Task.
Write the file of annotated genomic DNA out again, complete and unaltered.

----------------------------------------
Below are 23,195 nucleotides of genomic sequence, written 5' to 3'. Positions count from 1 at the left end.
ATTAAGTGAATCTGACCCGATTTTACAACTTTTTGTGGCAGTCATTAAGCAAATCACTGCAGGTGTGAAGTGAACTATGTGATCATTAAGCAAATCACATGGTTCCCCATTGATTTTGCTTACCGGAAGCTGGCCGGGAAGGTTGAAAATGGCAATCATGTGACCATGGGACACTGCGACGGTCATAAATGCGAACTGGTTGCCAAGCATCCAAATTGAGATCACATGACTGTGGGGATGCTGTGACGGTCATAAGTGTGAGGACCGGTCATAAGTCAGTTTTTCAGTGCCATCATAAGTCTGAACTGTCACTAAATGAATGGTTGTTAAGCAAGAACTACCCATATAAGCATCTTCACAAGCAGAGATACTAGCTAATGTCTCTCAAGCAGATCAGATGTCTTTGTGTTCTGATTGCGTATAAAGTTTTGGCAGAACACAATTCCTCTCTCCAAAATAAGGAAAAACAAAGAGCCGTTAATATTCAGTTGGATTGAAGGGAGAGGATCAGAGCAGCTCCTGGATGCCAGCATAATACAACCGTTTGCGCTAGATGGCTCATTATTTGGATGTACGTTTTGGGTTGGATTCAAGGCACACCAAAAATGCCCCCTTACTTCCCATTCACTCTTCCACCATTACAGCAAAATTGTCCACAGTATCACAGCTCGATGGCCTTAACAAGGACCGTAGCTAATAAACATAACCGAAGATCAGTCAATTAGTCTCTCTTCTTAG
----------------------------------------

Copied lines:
Below are 23,195 nucleotides of genomic sequence, written 5' to 3'. Positions count from 1 at the left end.
ATTAAGTGAATCTGACCCGATTTTACAACTTTTTGTGGCAGTCATTAAGCAAATCACTGCAGGTGTGAAGTGAACTATGTGATCATTAAGCAAATCACATGGTTCCCCATTGATTTTGCTTACCGGAAGCTGGCCGGGAAGGTTGAAAATGGCAATCATGTGACCATGGGACACTGCGACGGTCATAAATGCGAACTGGTTGCCAAGCATCCAAATTGAGATCACATGACTGTGGGGATGCTGTGACGGTCATAAGTGTGAGGACCGGTCATAAGTCAGTTTTTCAGTGCCATCATAAGTCTGAACTGTCACTAAATGAATGGTTGTTAAGCAAGAACTACCCATATAAGCATCTTCACAAGCAGAGATACTAGCTAATGTCTCTCAAGCAGATCAGATGTCTTTGTGTTCTGATTGCGTATAAAGTTTTGGCAGAACACAATTCCTCTCTCCAAAATAAGGAAAAACAAAGAGCCGTTAATATTCAGTTGGATTGAAGGGAGAGGATCAGAGCAGCTCCTGGATGCCAGCATAATACAACCGTTTGCGCTAGATGGCTCATTATTTGGATGTACGTTTTGGGTTGGATTCAAGGCACACCAAAAATGCCCCCTTACTTCCCATTCACTCTTCCACCATTACAGCAAAATTGTCCACAGTATCACAGCTCGATGGCCTTAACAAGGACCGTAGCTAATAAACATAACCGAAGATCAGTCAATTAGTCTCTCTTCTTAG